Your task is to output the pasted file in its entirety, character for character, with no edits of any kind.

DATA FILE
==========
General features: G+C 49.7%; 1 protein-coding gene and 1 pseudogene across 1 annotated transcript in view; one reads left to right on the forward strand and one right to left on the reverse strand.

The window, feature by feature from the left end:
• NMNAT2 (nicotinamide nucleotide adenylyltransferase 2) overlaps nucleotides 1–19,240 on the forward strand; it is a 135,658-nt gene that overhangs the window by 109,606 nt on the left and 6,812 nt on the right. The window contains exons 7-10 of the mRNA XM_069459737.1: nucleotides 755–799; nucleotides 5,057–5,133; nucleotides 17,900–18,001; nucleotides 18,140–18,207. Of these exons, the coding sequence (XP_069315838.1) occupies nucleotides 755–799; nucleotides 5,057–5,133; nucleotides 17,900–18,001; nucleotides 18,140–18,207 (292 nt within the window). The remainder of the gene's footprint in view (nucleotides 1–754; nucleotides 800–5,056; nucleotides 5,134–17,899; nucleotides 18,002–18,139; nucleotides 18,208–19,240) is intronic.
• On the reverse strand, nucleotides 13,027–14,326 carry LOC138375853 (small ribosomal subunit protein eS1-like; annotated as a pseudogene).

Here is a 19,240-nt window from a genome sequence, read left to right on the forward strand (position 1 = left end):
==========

General features: G+C 49.7%; 1 protein-coding gene and 1 pseudogene across 1 annotated transcript in view; one reads left to right on the forward strand and one right to left on the reverse strand.

The window, feature by feature from the left end:
• NMNAT2 (nicotinamide nucleotide adenylyltransferase 2) overlaps nucleotides 1–19,240 on the forward strand; it is a 135,658-nt gene that overhangs the window by 109,606 nt on the left and 6,812 nt on the right. The window contains exons 7-10 of the mRNA XM_069459737.1: nucleotides 755–799; nucleotides 5,057–5,133; nucleotides 17,900–18,001; nucleotides 18,140–18,207. Of these exons, the coding sequence (XP_069315838.1) occupies nucleotides 755–799; nucleotides 5,057–5,133; nucleotides 17,900–18,001; nucleotides 18,140–18,207 (292 nt within the window). The remainder of the gene's footprint in view (nucleotides 1–754; nucleotides 800–5,056; nucleotides 5,134–17,899; nucleotides 18,002–18,139; nucleotides 18,208–19,240) is intronic.
• On the reverse strand, nucleotides 13,027–14,326 carry LOC138375853 (small ribosomal subunit protein eS1-like; annotated as a pseudogene).

Here is a 19,240-nt window from a genome sequence, read left to right on the forward strand (position 1 = left end):